recurring revenue models for ecommerce merchants: a guide


June 10, 2024

Choosing the right recurring revenue model is foundational to a successful ecommerce subscription. Here are the four models that work for product subscriptions.

Customer choosing a recurring revenue model

Every business owner wants financial stability, but predicting revenue from one-time purchases is difficult because customers can be fickle. The answer: a recurring revenue model. They can help nurture a more loyal customer base as long as you provide value and good customer service.

But, implementing a recurring revenue model for your ecommerce business isn’t as easy as sticking a “subscribe-and-save” button on your product pages. You’ll need an enticing product selection and a revenue model that provides high value if you want buyers to stick around for the long term. Here’s what you should know about recurring revenue models as you plan your big subscription debut.

Why Use a Recurring Revenue Model?

Recurring revenue provides your business with a stable source of income and makes it easy to anticipate consumer spending. Subscriptions are essentially pre-orders, so they help you plan everything from sourcing to staffing by telling you what you’ll need before you need it.

The benefits don’t only show up on a month-to-month basis, either. Subscription revenue gives you more certainty surrounding your profits into the future, so you can be confident when creating budgets and financial forecasts.

Recurring Revenue Models for Consumer-Packaged Goods

Now, it’s time to determine the best recurring revenue model for your business. Here are the four types of recurring revenue models that work well for product-based companies.

Flat-Rate Subscriptions

The simplest product subscription offering is a flat-rate box. Consumers pay the same price for their shipment every month. Depending on what you plan to offer, you may send:

  • The same product (like a candle)
  • A certain number of products selected by the buyer (like a variety of candles and bath bombs)
  • An assortment of products curated to meet a theme (like peppermint and evergreen-scented candles and bath bombs during the holidays)

Typically, flat-rate subscription boxes are purchased on an auto-renew basis. If you send the same product or a curation every month, subscribers may not even have to do anything to get their box. This is the ultimate appeal of subscription shopping.

The downside of flat-rate subscriptions is that they won’t be the right fit for every potential customer. Some may find your prices too high to justify the investment; others may find your product volume too low to meet their needs. If you choose this model, you’ll need to make sure your offering meets enough consumers’ needs to support the expense of setting up a subscription.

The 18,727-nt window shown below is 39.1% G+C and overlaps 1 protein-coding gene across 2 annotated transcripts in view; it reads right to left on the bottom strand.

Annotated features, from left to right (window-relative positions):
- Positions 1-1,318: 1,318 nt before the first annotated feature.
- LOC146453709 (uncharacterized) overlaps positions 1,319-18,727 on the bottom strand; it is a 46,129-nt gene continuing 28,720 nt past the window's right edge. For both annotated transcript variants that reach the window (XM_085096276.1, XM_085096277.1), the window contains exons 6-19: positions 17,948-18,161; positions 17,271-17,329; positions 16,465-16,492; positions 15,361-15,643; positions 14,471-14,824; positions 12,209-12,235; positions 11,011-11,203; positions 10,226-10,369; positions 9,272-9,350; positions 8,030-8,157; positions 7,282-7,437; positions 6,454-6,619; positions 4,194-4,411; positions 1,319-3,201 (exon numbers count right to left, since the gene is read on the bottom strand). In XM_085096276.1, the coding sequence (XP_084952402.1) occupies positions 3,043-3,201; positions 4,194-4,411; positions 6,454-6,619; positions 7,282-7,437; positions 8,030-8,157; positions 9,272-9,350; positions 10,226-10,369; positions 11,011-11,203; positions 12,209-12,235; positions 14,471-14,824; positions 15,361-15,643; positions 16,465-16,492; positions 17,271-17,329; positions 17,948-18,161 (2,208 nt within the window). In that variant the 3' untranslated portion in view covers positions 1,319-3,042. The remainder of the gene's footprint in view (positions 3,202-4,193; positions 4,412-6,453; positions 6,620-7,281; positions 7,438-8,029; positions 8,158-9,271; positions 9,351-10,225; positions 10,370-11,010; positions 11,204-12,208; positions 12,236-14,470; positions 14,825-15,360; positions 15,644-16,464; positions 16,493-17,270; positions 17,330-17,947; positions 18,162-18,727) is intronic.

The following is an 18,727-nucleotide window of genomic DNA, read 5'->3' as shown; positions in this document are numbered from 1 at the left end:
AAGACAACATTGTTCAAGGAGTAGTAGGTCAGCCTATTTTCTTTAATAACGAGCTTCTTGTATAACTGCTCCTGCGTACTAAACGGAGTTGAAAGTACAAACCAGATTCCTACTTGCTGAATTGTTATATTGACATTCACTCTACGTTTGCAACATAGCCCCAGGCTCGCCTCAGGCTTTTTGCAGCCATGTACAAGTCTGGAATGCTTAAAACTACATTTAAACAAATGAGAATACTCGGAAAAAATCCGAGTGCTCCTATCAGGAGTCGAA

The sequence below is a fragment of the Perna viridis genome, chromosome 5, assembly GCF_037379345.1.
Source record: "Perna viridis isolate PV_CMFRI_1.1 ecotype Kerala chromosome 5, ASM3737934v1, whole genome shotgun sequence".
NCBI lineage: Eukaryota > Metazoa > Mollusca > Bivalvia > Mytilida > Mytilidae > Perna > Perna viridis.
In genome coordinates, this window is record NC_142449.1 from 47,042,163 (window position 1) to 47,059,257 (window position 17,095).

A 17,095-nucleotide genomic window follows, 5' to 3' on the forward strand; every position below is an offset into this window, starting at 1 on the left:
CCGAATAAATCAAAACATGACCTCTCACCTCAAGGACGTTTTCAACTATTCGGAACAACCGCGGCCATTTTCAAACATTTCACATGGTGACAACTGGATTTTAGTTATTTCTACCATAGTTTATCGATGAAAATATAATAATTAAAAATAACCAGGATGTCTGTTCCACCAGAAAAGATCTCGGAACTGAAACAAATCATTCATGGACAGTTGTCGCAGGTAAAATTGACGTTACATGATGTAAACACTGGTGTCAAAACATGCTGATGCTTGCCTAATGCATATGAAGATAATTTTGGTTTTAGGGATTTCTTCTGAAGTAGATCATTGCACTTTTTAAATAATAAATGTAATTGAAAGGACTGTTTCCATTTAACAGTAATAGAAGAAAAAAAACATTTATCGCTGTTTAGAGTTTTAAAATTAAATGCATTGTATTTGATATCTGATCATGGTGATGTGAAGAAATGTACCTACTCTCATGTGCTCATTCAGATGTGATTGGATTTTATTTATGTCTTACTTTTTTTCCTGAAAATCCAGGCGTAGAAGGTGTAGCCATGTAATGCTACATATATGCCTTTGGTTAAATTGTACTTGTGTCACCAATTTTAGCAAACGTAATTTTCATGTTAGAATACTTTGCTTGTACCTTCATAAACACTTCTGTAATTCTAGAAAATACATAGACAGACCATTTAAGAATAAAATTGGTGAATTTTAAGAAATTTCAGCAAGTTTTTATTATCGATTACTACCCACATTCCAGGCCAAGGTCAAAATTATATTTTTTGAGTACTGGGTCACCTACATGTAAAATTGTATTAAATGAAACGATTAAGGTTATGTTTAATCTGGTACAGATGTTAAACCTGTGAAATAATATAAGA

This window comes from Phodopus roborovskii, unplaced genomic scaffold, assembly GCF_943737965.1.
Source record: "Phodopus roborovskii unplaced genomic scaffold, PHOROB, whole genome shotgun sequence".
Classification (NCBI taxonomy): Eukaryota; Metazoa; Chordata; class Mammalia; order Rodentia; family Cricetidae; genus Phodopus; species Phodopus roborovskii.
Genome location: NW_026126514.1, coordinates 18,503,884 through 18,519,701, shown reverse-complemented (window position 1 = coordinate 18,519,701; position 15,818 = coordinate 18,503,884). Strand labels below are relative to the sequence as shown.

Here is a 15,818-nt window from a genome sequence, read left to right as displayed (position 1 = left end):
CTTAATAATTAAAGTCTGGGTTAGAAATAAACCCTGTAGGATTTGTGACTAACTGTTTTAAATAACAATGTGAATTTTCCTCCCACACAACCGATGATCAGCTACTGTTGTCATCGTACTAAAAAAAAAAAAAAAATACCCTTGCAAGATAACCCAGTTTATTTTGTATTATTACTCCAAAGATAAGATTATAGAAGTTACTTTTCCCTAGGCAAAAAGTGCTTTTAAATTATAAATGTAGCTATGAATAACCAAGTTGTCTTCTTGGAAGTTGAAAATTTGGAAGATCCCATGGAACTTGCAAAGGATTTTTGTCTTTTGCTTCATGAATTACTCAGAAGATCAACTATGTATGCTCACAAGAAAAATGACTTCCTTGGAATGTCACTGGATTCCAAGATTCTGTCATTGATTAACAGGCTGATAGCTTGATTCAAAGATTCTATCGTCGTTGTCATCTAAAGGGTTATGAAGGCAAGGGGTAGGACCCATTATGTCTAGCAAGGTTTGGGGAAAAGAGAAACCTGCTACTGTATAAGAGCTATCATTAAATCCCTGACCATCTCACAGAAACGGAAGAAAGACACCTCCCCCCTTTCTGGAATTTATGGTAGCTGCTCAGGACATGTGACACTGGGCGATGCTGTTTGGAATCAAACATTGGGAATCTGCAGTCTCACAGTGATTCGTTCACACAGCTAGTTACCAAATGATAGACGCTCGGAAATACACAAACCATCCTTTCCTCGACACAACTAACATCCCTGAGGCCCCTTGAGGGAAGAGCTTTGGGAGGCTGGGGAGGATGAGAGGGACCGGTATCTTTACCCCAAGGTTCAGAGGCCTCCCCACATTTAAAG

Flat-rate subscription example: BarkBox

BarkBox recurring revenue example

BarkBox is a curated monthly box for dog parents. Subscribers can pay month-to-month or enter a 6- or 12-month plan. Longer commitment gives lower prices; annual subscribers pay $23/month. In return, they receive a regular shipment that has two toys, two treats and one chew.

Despite every customer paying one flat rate, they get products tailored to their needs. BarkBox’s sign-up process asks for details like the dog’s size and food preferences that are then reflected in the products each customer receives.

Tiered Product Offering

Merchants who want to appeal to multiple customer cohorts may opt for a tiered billing model, setting up subscription products at different price points. Tiered product offerings allow you to offer variable quality or volume of products, so buyers can pick the subscription that best fits their needs.

Because there’s more variety in your offering, you’ll be able to serve a broader customer base. Another benefit of having a tiered pricing structure is a potential increase in what consumers are willing to pay. Middle option bias causes consumers to gravitate toward whatever item is listed in the middle. When you have more than one product to offer, you can use this bias to nudge buyers toward whichever option you most want to sell.

Tiered product offerings require more work to administer. You’ll need to track the behaviors of multiple customer cohorts and potentially adjust your offerings to meet their needs. Make sure you’re not trying to serve too many potential audiences, either. Most tiered pricing models have three levels of product to avoid overwhelming customers and losing their interest.

Tiered product offering example: Ipsy

Ipsy recurring revenue model example